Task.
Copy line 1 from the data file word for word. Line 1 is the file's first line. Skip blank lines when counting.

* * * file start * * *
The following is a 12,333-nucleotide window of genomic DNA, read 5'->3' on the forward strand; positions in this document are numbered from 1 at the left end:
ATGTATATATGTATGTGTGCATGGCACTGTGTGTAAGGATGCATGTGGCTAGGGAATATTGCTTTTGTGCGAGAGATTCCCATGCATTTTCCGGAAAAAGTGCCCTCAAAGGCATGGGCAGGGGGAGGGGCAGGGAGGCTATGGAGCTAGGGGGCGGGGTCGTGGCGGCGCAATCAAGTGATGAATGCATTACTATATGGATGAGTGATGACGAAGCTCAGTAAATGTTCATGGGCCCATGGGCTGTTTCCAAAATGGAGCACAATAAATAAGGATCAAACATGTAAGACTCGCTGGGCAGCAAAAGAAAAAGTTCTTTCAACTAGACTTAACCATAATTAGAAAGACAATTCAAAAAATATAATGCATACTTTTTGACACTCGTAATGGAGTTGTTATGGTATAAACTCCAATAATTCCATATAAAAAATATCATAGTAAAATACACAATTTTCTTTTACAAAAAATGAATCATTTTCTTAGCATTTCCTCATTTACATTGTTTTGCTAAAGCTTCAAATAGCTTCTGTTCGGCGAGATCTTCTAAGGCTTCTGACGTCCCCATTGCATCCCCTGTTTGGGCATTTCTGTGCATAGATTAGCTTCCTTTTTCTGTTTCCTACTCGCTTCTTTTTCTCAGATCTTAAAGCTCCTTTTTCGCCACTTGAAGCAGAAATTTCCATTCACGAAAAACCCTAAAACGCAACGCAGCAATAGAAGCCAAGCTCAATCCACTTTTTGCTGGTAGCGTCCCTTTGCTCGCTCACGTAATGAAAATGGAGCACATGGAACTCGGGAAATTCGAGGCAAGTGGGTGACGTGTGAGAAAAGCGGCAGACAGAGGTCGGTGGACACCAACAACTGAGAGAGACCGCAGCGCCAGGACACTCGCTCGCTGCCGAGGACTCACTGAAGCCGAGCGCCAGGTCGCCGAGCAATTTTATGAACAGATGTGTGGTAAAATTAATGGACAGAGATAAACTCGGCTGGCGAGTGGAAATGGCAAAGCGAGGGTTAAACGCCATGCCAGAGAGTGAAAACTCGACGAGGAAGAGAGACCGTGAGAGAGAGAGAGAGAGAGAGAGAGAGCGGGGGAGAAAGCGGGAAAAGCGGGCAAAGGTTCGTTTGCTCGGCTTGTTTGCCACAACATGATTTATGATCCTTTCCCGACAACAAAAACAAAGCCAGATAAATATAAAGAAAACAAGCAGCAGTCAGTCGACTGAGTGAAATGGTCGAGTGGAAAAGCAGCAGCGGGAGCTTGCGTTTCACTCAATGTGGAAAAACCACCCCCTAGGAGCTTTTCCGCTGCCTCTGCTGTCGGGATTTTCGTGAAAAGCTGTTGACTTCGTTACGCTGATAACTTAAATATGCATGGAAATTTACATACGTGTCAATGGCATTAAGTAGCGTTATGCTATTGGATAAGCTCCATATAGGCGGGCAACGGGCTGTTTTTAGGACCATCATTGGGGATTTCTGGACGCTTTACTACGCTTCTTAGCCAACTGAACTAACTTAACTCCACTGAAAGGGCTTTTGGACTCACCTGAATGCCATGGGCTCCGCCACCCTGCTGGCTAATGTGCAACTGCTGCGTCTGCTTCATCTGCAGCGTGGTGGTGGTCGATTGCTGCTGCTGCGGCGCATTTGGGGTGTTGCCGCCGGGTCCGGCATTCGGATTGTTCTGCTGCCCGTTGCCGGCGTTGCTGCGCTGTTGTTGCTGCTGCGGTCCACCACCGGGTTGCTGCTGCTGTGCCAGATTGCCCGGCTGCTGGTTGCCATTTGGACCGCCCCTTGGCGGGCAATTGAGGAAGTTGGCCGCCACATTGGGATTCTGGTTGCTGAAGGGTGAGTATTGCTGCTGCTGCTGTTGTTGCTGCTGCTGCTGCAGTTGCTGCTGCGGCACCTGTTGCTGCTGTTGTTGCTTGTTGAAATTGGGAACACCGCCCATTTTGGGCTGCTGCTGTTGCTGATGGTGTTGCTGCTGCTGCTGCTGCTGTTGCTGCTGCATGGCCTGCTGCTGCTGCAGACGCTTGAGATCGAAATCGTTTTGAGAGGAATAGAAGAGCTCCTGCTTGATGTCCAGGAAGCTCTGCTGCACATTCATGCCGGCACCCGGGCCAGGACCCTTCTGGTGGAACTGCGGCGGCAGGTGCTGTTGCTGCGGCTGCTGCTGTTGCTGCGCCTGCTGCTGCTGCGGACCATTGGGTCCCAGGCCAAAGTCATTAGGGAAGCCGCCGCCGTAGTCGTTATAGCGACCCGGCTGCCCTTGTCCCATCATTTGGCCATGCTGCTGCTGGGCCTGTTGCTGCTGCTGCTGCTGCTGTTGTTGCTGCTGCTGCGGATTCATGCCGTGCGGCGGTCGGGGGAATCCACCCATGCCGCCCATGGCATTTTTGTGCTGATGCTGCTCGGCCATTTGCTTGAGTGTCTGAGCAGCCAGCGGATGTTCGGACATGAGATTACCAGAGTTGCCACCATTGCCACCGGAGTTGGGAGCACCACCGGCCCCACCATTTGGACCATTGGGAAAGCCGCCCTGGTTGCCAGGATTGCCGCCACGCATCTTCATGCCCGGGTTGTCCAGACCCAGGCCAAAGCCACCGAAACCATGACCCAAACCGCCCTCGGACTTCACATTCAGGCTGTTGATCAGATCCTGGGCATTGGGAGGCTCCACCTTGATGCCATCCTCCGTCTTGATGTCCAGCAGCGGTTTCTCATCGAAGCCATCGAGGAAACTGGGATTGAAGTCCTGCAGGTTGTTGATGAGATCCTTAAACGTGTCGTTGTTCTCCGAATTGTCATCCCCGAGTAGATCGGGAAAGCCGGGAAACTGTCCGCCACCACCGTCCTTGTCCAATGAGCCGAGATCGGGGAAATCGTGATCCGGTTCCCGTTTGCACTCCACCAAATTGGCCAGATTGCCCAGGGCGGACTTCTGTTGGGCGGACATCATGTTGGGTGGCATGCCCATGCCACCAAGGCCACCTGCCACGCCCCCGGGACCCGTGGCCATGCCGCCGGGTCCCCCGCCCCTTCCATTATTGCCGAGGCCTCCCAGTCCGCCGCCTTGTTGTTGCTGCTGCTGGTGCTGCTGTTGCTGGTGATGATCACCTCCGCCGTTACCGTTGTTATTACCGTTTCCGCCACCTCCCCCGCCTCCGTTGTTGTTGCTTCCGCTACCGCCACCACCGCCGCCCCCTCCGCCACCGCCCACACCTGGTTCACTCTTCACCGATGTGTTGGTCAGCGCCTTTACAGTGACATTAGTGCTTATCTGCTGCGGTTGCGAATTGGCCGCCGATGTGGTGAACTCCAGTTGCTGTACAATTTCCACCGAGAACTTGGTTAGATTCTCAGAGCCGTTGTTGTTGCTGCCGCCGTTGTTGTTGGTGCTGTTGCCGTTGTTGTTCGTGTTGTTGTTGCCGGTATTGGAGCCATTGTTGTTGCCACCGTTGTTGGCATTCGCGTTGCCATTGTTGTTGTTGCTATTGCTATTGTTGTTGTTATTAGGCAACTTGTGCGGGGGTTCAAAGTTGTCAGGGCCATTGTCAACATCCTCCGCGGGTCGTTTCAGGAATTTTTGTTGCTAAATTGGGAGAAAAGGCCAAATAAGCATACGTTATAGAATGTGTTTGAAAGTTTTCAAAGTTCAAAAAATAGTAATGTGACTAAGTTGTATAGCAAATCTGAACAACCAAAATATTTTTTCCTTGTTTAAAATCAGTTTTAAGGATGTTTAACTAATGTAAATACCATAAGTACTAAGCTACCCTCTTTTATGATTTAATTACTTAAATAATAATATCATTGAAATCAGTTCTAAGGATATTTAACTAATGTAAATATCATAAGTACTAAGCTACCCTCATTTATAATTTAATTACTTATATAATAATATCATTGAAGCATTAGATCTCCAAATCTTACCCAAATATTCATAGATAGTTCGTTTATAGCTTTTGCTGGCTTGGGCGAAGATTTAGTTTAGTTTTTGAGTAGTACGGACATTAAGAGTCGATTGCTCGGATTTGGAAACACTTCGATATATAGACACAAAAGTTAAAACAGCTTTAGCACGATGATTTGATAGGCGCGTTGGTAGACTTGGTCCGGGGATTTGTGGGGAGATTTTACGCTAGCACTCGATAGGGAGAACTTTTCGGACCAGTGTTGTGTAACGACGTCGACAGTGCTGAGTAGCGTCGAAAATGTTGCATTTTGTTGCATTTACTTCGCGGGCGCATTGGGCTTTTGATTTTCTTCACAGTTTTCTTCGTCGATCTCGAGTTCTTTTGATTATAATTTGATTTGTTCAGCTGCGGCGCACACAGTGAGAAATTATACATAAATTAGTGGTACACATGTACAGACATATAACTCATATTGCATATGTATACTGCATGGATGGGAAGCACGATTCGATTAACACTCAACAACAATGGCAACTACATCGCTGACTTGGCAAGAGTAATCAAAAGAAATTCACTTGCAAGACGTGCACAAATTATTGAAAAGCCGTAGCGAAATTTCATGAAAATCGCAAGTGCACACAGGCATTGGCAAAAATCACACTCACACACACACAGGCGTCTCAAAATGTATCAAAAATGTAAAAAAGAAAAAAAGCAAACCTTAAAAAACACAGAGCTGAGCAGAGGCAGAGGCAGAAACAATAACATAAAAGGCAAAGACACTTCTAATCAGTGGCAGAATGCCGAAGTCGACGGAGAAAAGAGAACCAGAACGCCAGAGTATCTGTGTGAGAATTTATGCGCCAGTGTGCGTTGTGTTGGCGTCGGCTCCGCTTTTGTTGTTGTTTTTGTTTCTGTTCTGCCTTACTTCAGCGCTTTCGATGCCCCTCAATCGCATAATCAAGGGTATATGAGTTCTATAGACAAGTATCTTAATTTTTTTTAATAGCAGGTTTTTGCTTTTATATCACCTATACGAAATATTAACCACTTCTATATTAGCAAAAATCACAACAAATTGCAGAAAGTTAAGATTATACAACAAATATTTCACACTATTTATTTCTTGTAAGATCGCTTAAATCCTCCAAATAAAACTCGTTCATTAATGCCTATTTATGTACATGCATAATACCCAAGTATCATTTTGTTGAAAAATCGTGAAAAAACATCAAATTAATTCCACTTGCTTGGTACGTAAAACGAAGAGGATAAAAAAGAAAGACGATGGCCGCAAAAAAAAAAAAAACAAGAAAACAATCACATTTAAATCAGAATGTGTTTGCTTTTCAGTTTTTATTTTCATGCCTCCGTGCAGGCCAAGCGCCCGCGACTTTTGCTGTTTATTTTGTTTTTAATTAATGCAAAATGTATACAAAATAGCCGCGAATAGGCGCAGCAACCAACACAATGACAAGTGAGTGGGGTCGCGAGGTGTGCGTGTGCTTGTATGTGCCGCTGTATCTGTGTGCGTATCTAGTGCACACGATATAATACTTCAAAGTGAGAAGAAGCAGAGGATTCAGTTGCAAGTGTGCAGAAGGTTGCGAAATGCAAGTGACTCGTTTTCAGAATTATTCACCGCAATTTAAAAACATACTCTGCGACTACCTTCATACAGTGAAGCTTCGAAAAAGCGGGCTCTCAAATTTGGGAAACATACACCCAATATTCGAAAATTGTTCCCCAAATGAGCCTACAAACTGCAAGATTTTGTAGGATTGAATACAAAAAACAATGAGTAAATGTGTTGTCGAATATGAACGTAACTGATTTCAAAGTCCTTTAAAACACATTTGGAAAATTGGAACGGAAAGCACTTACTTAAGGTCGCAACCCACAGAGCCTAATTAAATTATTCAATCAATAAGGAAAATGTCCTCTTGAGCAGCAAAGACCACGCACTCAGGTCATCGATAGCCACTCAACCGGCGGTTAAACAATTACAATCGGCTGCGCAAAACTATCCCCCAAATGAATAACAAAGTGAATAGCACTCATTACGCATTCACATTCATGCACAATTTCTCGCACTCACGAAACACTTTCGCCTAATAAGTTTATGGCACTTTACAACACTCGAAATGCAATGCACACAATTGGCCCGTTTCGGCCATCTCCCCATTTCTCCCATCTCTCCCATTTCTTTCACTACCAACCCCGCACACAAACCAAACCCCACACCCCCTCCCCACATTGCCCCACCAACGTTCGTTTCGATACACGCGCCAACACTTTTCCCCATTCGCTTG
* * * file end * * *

The following is a 12,333-nucleotide window of genomic DNA, read 5'->3' on the forward strand; positions in this document are numbered from 1 at the left end: